Internment – Time of Remembrance – Kiyo Sato
Kiyo Sato was born in rural Sacramento in 1923. Kiyo was the oldest of eight siblings and in this hard working farm family she was like a second mother to her brothers and sisters. Kiyo’s parent’s farm produced strawberries and table grapes. The hard work of the family and the quality of their grapes and strawberries brought them great success. After graduating from Sacramento High, Kiyo was looking forward to her future with excitement. She was 18 when the United States declared war against Japan and President Roosevelt sign Executive Order 9066. The Sato family was first confined at the Pinedale Assembly Center and then transported to Heart Mountain Internment Camp in Wyoming. When finally released from the internment camp, the Sato family worked as laborers for one season in Colorado. Unlike most families the Sato’s were able to return to their land. Kiyo joined the United States Air Force, completed her college education in nursing and achieved the rank of captain. Kiyo set an ambitious path for herself that she has held to throughout her life. In addition, to nursing, she has been a wife, a mother to four children and as a public health nurse. She developed the innovative Blackbird Vision Screening Program for detecting vision problems in young children. Kiyo is an active member of Nisei Post 8985 and along with her fellow veterans spends time sharing the experience of the internment of Japanese Americans during WWII and the accomplishments of Japanese Americans in the military during WWII.
Kiyo Sato Interview
00:18 – Clip 1: Describes her childhood life – born near Florin in 1923. Started first grade with 60 students.
02:15 – Clip 2: Describes the impact of Executive Order 9066 – going on the “Big Trip,” how her mother helped the children cope with the situation, often discuss the family plans with her. Her parents were committed to the “children growing up happy and secure” and therefore presented internment as a trip and continued as if everything were normal and nothing changed.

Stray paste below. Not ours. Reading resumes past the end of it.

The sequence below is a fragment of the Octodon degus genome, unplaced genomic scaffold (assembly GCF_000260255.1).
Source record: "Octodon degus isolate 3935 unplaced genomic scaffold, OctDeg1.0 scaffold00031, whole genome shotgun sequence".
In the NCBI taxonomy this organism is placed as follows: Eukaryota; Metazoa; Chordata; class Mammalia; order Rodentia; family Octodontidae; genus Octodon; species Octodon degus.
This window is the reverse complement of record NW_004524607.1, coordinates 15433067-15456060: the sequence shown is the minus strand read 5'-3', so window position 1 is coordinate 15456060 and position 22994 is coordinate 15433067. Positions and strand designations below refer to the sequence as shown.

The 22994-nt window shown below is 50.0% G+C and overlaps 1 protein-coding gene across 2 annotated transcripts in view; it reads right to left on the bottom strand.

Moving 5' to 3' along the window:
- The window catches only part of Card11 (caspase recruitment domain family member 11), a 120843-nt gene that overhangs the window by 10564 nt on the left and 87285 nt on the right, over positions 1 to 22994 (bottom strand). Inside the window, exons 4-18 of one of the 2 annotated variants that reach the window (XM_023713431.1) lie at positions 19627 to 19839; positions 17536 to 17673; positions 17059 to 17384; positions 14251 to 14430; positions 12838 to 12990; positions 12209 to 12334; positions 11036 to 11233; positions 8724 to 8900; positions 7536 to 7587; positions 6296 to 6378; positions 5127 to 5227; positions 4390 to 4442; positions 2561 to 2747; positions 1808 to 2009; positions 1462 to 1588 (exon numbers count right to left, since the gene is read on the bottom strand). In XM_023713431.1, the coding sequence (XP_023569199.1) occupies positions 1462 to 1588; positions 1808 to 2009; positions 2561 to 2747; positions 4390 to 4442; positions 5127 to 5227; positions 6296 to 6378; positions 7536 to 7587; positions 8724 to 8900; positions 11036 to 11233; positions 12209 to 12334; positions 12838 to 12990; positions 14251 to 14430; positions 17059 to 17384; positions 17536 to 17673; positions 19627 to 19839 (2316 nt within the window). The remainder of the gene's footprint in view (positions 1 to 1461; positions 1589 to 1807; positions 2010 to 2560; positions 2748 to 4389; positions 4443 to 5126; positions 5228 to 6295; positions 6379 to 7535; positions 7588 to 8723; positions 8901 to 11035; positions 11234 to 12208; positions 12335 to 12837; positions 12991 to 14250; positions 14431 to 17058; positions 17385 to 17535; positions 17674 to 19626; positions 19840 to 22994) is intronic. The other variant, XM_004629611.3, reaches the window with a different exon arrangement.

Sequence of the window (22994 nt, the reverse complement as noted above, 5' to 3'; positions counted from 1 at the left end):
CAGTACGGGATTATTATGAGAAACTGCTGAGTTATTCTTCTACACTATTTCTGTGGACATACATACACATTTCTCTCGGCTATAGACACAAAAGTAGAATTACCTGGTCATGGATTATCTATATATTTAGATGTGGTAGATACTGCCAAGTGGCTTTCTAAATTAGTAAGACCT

04:27 – Clip 3: Describes the resourcefulness of Father, who hid in one bed roll a hammer, nails, roll of wire, saw, bucket, and a gallon jug. He wrapped an old violin in a blanket, along with bags of seeds (flower/vegetable). Their focus was always “For the Sake of The Children.”
08:08 – Clip 4: Recalls the Pinedale Assembly Center, a difficult time. She describes the surroundings, including community bathroom, through the eyes of a 19 year old.
10:32 – Clip 5: Talks about the 16 assembly centers where the Japanese-Americans were held until permanent camps were ready. Black barracks and brown dirt – but people started planting seeds and gathering around morning glory leaf.
12:47 – Clip 6: Describes transferring to another camp and the train experience (with shades pulled down).
16:41 – Clip 7: Describes her surprise at realizing she was on the Poston Indian Reservation – but in a separate area. She saw the tarped barracks and passed out.
18:16 – Clip 8: Three hours later, she wakes up, but when approached by a man with a – Clipboard, couldn’t remember her number.
19:28 – Clip 9: She recalls getting into a jeep and riding across the camp to find her family in Block 22. There were three camps in Poston, nicknamed “Post them, roast them, toast them.” They were issued body bags for mattresses.
23:21 – Clip 10: Camp life was not conducive to family life. Her father contracted out to work on sugar beet farm, still keeping the family together. Her father was a good story teller, and the kids always wanted to be near him.
25:39 – Clip 11: Father used tools he hid to make all sorts of things at the barracks.
26:29 – Clip 12: Describes the process of getting a permit to go to the West Coast, their journey west, and the violence people experienced when they returned.
27:45 – Clip 13: Their family farm was stripped, 10 acres sold for war time use. They started over with nothing.
29:23 – Clip 14: Recalls looking for a place to eat in Sacramento. Talks about Heart’s Cafeteria.
First-Hand Accounts of the Internment Experience
It is our hope that these stories will build on the work and legacy of the late Mary Tsukamoto, who devoted her life to promoting social justice for all, regardless of race, creed, or ethnicity.
To learn more about the Time Remembrance Project, please visit: http://blogs.egusd.net/tor/
For more information about the Vietnam War, please visit: http://blogs.egusd.net/tor/interviews/vietnam-war/